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Mail call: Ankara and the EU 6 février 2007

Posted by Acturca in Turkey-EU / Turquie-UE.
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Newsweek International

Feb. 12, 2007 issue 

« Who Lost Turkey? » drew readers’ skepticism on Turks’ joining the EU. « Strength is not a matter of numbers, » one said, « but stems from common values and political, economic, ideological and social cohesion. »

Turkey’s Troubled EU Bid

The root cause of the European Union’s botching its strategy regarding Turkey’s admission (« Who Lost Turkey? » Dec. 11) is the fact that the EU (constitution or not) has never given itself a geographical definition. By all accounts, Turkey is a borderline case as far as membership in the EU is concerned, but one could argue that if Turkey is a trusted and strategically important member of NATO, it should be acceptable to the EU as well. The whole mess is a typical case of Brussels hypocrisy. The EU couldn’t formulate a common foreign policy when it had 15 member states; it is even less capable with 25. Strength is not a matter of numbers but stems from common values and political, economic, ideological and social cohesion.

Karl H. Pagac, Villeneuve-Loubet, France

Owen Matthews hoped Turkey could show that a « democratic Muslim nation can be just as modern and European as a Christian one. » This is an oxymoron, as there is no example now or in the past of a democratic Muslim nation; the very nature of Islam is incompatible with a secular democracy as developed by Christian Europe. The only reason that Turkey has come as far as it has in overcoming its « authoritarian legacy » is due, first, to that great leader Kemal Ataturk, who introduced strong measures to curtail the influence of Islamic ideologies on Turkish society and the state. Second, the recent reforms in Turkey have been entirely due to pressure from the European Union, which no internal Turkish political force ever could have achieved as your writer states. (How does this sit with Matthews’s earlier view that Turkey could be a model for the rest of the Muslim world?) We should not forget that Europe lost Turkey once before, in 1453, with the fall of Constantinople. Prior to that, the large area known today as Turkey had been solidly Christian for more than 1,000 years before Christianity was suppressed by invading Muslim armies. Europe has the triple legacy of faith, freedom and law that came to us from Israel, Greece and Rome to make up the fabric of Western civilized life. The only way Turkey can participate in Europe is to throw off the oppressive shackles of Islam and accept this legacy.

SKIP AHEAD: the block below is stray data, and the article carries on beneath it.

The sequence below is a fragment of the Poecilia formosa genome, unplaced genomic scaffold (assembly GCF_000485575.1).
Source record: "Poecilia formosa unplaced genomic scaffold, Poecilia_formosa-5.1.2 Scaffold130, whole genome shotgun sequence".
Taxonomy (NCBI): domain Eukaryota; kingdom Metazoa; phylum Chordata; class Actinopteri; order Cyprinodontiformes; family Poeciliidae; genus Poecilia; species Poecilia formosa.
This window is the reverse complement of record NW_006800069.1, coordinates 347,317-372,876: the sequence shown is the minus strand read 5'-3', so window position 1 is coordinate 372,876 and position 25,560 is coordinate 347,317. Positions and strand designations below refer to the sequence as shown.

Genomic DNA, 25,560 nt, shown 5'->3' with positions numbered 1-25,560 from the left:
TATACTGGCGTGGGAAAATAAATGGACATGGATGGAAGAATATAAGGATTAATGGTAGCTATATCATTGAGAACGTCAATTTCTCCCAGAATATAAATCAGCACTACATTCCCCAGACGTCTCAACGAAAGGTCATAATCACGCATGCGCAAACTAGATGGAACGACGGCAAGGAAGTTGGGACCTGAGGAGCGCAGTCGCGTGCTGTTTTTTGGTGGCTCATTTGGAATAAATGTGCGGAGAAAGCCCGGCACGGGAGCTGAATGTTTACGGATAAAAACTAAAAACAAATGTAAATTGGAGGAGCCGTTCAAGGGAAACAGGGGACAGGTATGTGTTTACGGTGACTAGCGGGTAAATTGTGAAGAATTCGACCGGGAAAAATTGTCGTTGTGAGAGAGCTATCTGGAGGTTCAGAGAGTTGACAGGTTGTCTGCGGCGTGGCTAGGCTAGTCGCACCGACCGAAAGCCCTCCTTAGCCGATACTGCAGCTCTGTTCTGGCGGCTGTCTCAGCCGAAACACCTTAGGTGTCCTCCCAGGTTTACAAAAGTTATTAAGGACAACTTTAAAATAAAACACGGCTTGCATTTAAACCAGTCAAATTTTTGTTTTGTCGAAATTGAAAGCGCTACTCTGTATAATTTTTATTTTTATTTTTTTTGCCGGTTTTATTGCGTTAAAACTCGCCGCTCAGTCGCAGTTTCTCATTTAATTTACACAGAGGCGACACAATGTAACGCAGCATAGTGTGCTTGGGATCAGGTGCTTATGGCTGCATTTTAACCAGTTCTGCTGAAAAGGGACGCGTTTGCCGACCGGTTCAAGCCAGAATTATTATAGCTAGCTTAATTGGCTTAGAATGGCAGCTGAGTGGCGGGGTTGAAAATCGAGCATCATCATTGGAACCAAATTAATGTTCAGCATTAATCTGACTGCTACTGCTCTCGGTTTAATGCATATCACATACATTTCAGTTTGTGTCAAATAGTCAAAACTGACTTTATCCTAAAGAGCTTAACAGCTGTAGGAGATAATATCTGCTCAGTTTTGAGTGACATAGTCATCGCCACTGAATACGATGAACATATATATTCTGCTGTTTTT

Russell Armitage, Hamilton, New Zealand

It makes sense for an American to support a Turkish EU membership, as it promises stability and economic advantages for a NATO member and American ally. But admitting a rather poor country of Turkey’s size, with 70 million to 80 million people, is no small task for the EU, especially considering that it is not only a political but also an economic community with the aim of shared prosperity. By today’s rules, this would result in huge transfer payments and subsidies from the rich and less-rich member countries to Turkey. The EU just swallowed the 2004 enlargement round, and has since found it hard to keep the system functioning. One should not forget that at the time of its accession, Turkey would become one of the largest member states. So the EU itself would need to adapt or change a number of its principles and mechanisms before it could absorb a country like Turkey–especially given the prospect of a line of would-be followers once Turkey is in, including Algeria, Morocco, Lebanon and Ukraine. The religion-based reservations about Turkey’s accession are often cited to avoid talking about these thornier problems, which would come with such an enlargement and are hard to sell to the populace of EU members.

Andreas Pomianek, Klosterneuburg, Austria